In Zagłębie Dąbrowskie, one could find antiquated iron ore foundries, the basis of which appeared in earlier village names (not those of today), i.e. Kuznica, Kuznicki, Rudniki, Róda, Ródki and others. Also an uncountable number of pings (pings meaning small diagonally dug dredgings), that are also called by the name doktah. A second string of old mining traces that appear in our area are found in the names of the mining workers, which continue to be used down to the present day though these professions are no longer practiced and we no longer know what they are, i.e. Świerszcze (torch bearers), Lanczawniecie, Policzarzie, Trakarszie, Leowoniczie, Suslikorscze, and others. The forests which once certainly covered the Zagłębie area began disappearing already in the 15th century as these trees began to be used in the building of houses.
We read in the chronicles of Leo Adorowoz, the Bishop of Krakow, that there were 1,222 iron foundry buildings in the Zagłębie district, and if there were foundries, then there were probably coal mines.
We know nothing about the beginnings of the mines in Sławków, but there are traces showing that already in the 10th century there were mines in Boleslaw and in ancient Olkusz, which give us evidence that here too, the bowels of the earth were excavated in the 13th century.
As we wander in our searches around Zagłębie, we find in every step memories of past mining operations: sunken pits, mounds of rubble, iron filings, mines excavating coal, places where soot covered foundries. Where there is now a gloomy silence across the sands, centuries ago workers flocked to this land to penetrate into the depths of the earth in order to produce metals.
Coal-producing stone was known in our area already in the 16th century (in Silesia it was already known in the 12th century). Yet it was not seen favorably as a heating material. Andrzej Celerjuszkler in his book Descriptive Poland (Amsterdam 1659 and Vilna 1730) records that near Czarczik coal-bearing rock could be found. However, despite the fact that coal was in various places in the Zagłębie area, it was largely disregarded for a long time, though it was known that here and there iron ore was being smelted from 1627 on. The real quest for black treasure only really began in our area from 1724, when Felician Szonowski, the bishop of Krakow and Prince Szybirski erected near Siewer giant furnaces for the processing of iron ore. From this we can conclude that the mines in Stojowice were the first in Zagłębie. For the next several decades, the historic chronicles of Zagłębie do not speak much about mining or coal extraction.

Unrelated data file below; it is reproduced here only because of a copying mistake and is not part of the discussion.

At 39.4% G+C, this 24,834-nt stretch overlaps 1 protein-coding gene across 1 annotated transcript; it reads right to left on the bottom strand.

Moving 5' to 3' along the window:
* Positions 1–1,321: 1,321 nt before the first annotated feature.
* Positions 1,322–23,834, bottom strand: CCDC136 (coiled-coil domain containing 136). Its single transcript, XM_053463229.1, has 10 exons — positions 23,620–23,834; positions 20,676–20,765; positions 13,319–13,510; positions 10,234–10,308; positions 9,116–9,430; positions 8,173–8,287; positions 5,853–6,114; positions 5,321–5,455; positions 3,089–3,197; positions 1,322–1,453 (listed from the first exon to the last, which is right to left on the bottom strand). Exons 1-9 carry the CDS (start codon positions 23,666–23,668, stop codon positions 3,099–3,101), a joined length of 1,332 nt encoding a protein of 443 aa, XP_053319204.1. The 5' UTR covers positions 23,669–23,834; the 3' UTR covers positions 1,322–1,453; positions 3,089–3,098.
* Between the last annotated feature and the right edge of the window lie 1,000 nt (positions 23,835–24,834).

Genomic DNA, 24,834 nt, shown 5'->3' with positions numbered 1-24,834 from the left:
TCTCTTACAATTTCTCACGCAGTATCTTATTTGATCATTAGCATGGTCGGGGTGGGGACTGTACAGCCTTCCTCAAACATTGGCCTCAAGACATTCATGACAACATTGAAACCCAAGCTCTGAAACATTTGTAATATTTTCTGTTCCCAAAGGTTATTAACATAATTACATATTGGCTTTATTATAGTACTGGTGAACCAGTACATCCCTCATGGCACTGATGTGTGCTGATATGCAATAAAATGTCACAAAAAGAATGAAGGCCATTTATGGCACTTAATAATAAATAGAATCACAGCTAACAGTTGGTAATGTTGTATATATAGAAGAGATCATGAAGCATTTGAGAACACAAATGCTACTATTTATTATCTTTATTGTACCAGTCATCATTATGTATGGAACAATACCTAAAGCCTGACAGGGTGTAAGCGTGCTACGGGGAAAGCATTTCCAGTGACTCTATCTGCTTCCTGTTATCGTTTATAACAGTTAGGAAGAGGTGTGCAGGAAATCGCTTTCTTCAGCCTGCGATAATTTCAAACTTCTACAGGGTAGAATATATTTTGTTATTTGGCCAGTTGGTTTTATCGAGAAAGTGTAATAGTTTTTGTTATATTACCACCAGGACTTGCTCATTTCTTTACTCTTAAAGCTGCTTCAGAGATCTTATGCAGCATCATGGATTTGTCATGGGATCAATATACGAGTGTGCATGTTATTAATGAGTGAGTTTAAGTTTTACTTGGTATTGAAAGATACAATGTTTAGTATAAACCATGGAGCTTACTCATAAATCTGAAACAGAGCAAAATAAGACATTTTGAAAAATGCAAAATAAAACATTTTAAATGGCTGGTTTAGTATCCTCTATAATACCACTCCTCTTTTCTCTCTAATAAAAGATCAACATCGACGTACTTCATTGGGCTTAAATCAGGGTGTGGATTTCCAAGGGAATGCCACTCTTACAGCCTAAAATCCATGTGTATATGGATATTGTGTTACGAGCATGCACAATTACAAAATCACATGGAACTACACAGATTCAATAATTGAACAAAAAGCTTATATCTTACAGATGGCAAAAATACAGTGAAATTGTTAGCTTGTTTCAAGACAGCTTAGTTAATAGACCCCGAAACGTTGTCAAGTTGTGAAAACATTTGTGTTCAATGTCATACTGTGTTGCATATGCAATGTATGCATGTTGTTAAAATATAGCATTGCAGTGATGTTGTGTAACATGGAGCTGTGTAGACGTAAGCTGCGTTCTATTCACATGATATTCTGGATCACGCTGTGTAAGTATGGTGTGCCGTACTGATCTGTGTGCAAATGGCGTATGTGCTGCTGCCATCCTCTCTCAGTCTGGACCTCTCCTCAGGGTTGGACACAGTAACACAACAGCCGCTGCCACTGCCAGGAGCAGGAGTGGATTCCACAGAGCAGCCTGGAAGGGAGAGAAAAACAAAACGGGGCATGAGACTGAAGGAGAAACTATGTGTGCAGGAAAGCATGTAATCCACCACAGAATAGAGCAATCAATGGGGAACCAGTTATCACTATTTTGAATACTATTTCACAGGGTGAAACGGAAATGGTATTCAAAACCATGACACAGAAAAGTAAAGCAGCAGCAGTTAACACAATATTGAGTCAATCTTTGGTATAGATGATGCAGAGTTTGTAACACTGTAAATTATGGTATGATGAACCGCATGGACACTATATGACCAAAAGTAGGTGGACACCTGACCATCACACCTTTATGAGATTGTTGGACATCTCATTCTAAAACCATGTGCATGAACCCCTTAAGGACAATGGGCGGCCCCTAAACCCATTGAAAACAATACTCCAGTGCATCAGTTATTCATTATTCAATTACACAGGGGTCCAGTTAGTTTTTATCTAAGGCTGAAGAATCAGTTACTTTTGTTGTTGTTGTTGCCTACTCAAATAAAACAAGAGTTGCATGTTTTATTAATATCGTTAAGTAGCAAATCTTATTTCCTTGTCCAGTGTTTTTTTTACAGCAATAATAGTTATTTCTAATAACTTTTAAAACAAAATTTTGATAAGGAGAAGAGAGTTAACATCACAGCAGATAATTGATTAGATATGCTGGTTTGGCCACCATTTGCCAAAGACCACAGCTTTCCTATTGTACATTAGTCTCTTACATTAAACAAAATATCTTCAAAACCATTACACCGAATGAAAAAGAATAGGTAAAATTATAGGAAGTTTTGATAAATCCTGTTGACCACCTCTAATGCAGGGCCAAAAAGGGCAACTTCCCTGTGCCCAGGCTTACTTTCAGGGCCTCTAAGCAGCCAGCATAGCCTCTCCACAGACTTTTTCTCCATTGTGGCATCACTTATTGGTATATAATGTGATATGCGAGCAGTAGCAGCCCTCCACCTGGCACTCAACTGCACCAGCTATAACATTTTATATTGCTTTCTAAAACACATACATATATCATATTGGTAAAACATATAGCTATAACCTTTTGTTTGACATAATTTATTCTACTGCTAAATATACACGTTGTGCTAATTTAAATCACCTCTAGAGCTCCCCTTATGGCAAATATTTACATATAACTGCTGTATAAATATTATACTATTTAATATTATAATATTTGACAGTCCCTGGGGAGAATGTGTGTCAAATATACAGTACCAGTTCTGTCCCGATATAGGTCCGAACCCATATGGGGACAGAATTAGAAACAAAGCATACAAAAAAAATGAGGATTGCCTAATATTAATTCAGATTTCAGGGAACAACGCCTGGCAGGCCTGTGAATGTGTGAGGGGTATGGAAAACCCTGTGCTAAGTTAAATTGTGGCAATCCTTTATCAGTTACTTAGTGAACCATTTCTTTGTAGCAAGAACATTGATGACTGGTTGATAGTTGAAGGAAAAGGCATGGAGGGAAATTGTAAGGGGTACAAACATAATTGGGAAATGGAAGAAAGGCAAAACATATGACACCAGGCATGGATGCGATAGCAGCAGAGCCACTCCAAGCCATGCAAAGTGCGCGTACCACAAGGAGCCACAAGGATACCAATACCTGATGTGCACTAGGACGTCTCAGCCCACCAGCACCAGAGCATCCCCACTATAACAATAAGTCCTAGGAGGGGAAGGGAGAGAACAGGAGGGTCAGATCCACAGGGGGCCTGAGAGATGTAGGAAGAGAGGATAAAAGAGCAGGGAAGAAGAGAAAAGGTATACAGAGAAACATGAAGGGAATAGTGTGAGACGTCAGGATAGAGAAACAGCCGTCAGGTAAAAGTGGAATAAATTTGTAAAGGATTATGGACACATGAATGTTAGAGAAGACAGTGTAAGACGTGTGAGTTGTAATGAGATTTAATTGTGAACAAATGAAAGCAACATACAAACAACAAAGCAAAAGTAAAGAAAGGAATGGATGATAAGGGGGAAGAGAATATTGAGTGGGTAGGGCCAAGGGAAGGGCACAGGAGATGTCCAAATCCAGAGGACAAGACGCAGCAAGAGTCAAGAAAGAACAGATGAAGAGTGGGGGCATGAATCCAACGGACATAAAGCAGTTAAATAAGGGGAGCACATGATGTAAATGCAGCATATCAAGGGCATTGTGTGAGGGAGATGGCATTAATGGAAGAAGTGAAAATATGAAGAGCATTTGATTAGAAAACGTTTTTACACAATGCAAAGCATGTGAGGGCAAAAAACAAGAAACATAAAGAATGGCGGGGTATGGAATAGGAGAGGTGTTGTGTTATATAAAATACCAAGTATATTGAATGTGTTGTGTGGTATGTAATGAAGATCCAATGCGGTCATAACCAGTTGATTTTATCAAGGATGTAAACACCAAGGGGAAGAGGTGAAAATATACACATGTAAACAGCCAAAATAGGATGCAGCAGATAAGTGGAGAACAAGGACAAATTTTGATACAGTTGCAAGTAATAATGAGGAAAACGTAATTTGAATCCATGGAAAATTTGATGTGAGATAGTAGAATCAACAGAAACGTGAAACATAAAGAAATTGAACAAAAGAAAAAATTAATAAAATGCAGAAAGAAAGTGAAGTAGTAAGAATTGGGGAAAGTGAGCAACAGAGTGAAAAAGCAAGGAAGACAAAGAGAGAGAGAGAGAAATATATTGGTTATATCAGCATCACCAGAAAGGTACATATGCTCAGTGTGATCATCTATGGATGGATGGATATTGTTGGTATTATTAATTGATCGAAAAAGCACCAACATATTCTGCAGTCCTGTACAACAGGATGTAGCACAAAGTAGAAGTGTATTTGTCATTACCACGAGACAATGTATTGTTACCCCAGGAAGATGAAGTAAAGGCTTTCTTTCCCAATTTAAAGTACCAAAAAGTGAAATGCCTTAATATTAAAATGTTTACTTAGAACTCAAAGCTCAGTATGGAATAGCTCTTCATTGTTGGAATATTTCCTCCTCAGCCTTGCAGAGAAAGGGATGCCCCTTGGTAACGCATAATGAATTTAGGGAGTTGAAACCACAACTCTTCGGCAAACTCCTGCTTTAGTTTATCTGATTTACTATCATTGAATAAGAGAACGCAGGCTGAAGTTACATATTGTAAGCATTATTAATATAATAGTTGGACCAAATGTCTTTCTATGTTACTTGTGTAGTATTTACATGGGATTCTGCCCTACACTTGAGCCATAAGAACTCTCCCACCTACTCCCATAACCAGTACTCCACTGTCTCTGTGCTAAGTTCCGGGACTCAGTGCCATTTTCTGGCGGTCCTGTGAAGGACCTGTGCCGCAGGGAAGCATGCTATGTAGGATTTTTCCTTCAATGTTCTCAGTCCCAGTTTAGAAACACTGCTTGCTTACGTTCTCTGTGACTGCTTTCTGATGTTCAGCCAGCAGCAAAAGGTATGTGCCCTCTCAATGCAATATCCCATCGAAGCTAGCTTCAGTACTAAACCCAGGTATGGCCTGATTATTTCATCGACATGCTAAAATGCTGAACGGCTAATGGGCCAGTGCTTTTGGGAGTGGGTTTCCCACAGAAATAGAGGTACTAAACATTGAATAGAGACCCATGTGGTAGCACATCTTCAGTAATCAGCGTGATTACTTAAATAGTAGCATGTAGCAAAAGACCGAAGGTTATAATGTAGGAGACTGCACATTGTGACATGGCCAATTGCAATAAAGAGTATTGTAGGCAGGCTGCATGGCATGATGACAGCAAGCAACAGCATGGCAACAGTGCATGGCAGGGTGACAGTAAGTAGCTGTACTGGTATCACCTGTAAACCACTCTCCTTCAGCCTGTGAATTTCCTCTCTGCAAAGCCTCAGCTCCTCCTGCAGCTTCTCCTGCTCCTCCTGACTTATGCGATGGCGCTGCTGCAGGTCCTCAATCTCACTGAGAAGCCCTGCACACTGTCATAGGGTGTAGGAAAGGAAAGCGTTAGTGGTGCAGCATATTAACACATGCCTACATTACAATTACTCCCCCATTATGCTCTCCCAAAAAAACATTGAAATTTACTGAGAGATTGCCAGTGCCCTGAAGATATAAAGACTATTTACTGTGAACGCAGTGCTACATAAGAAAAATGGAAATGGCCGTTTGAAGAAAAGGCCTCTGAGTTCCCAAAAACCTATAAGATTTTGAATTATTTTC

On 11 April, 1783, King Stanisław August awarded sole mining rights to the shareholders in the consortium for the development of salt and coal mining. Resultantly, the first dealership in coal production was established on 11 March, 1784. It was comprised of 12 people from Saxony, with the Baron Leopold Bowost at their head. It's unknown what this group did. After a short existence, their organization folded in 1796.
The year 1785 was decisive in the mining of coal. In that year, shepherds came
by chance on lumps of coal in the soil of Będzin, which was once covered
by a forest called Radocha. This same occurrence took place in Dąbrowa,
where coal was found in a pasture, about thirty meters from the side of a
church standing there today. Around 1790, coal was discovered in Strzemieszyce,
Niemce and Frumowka.
|The first committee of the Dabrowa Savings Fund (1912)
Standing from the right: Ruwen Grosfeld, Israel Zilberszac, Dawid and Josef
Dąbrowa Górnicza can attribute its name in part to an old settlement in the area, today called Old Dąbrowa. Several hundred years ago, it was part of a heavily oak-forested, swampy and muddy area that was difficult to reach, with high rocky hillsides sloping leisurely down to the banks of the Black Przemsza River.
This same old city is the core of the present-day town, which developed rapidly thanks to the production of the black gold that was excavated from beneath the ground.
It's hard to pinpoint exactly when the town began. If we examine the name of the place we will discover inadvertently that it existed quite early on. In previous centuries, the name Dąbrowa was given to oak forests, where myriads of heavily branched oak trees covered those areas. Contacts between colonists of such Dąbrowas showed an affinity for such areas. People living in the Dąbrowas used the fruit of the oak tree (acorns) as food, potatoes being scarce, and thus these trees were not merely seen for their beauty. The ancient peoples placed great emphasis on the oak forests and certain trees were even worshipped. Life in these areas grew up around them, and from this life, cities were founded.
Could not old Dąbrowa have begun in this way? As recently as forty years ago, an oak forest could still be found, named Dombowniki. This tells us that this area was once covered by oak trees, through which rivers and streams meandered, the waters of which flowed from the Psoczka River to the Trzewiczka River.